With the number of card transactions having surpassed cash purchases in the UK in 2016, Britain is fast heading towards a cashless future.
According to GlobalData’s Payment Instrument Analytics, the number of cash purchases is expected to fall by almost 20% from 2019-22, while card purchases should continue to rise rapidly, as shown below in Figure 1.
Moreover, the recent biometric fingerprint bank cards introduced in the UK by RBS are likely to further accelerate the UK towards a cashless society. They demonstrate the industry’s efforts to simplify contactless as much as possible.
However, the shift to a cashless UK risks excluding millions of people, leaving them in danger of financial exploitation if the transition does not account for them.
A cashless future for Britain?
The UK is fast approaching “cashlessness”, but even in 2022 cash is still expected to account for approximately one in four consumer payments at the point-of-sale (POS). By contrast, Sweden is so close to a zero-cash economy that merchants there are legally permitted to reject cash, while more than half of all Swedish banks no longer accept cash deposits.
Consequently, the country is expected to become the world’s first truly cashless society by 2023. The UK is not yet at that stage, however, so any move in that direction by the industry or government – despite the clear trend towards “cashlessness” – risks leaving marginalised groups behind.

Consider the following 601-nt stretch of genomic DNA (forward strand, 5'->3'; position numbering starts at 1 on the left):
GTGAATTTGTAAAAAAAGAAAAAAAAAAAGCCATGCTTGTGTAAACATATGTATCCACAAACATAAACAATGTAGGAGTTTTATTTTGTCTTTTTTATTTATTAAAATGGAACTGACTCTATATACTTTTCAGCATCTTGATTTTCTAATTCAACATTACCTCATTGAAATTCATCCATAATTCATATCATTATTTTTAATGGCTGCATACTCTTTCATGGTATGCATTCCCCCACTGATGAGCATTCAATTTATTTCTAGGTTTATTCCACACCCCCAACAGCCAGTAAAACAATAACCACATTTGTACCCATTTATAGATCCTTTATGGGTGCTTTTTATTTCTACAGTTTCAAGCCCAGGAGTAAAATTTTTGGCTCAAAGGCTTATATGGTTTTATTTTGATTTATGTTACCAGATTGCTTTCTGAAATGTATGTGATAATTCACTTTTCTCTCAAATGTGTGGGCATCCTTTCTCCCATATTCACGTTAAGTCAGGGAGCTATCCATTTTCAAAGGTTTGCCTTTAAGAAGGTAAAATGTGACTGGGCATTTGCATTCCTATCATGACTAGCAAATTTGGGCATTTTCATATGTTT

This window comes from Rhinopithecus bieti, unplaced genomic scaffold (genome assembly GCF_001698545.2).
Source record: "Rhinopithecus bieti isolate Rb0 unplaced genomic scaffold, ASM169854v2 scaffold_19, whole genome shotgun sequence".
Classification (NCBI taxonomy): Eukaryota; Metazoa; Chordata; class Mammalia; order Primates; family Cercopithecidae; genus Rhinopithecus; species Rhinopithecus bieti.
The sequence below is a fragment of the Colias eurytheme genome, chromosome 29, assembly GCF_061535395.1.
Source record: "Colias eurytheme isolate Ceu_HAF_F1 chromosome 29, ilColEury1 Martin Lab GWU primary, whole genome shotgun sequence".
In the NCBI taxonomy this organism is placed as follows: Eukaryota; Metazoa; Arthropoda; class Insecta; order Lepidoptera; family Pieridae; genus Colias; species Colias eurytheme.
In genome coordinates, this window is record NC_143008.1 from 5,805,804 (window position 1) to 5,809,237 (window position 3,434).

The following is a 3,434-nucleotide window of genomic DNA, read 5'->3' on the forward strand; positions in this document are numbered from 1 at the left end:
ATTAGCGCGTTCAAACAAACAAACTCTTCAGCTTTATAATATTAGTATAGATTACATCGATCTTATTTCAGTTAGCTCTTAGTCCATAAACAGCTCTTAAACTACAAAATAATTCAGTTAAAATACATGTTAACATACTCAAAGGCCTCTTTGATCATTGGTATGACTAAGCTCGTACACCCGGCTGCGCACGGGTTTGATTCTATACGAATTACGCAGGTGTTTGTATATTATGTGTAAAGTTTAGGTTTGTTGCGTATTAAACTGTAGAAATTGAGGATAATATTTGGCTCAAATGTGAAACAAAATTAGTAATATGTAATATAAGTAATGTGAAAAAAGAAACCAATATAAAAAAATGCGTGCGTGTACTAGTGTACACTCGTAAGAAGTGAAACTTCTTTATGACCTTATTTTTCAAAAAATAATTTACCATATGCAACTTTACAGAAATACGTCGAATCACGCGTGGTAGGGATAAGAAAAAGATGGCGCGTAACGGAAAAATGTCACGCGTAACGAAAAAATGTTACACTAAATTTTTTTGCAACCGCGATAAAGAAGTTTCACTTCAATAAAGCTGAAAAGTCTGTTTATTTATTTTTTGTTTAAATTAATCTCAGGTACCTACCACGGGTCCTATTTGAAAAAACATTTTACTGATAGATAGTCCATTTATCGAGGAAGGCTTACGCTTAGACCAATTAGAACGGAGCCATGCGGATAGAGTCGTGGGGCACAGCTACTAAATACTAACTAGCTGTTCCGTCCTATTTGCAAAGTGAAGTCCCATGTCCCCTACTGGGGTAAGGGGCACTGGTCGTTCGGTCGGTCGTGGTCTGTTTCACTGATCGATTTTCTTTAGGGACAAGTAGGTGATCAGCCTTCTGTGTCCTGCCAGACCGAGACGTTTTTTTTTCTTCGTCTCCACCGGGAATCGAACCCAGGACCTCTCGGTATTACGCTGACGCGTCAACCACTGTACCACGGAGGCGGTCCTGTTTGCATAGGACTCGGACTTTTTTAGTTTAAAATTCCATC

For example, the elderly are likely to miss out, as many are used to paying with cash and are not as literate in digital payment methods. Such developments could also completely exclude those without a bank account, such as recent immigrants or the homeless, from buying necessities.
These groups are already under growing pressure, as shown by the decline in ATM networks.
According to GlobalData’s Market Driver Analytics, the number of ATMs in the UK has fallen by almost 10% in the last five years. This fall will hit rural areas the hardest, given their limited access to card-accepting merchants, greater number of cash-dependent consumers, and poorer network connections making some POS systems unreliable.
Even for consumers who have access to digital payment methods, there could be further negative consequences. Reduction in cash use could raise consumer debt, as card users may struggle to track their spending and remaining balances on a moment-to-moment basis, unlike with cash.
Given consumers also use less cash at the POS – and therefore carry it around less frequently – merchants and tradespeople who rely on “cash-in-hand” payments will find their income increasingly constrained. As a time- and money-saving measure, merchants could start pushing for a Swedish-style legal right to refuse cash payments, putting even greater pressure on those who rely on cash.
Undoubtedly, Britain is heading towards a cashless society as cards – and contactless cards in particular – continue to overtake cash as the UK’s main payment tool. Regulators should act now by improving access to digital payment methods, before the country recklessly pursues a cashless society.
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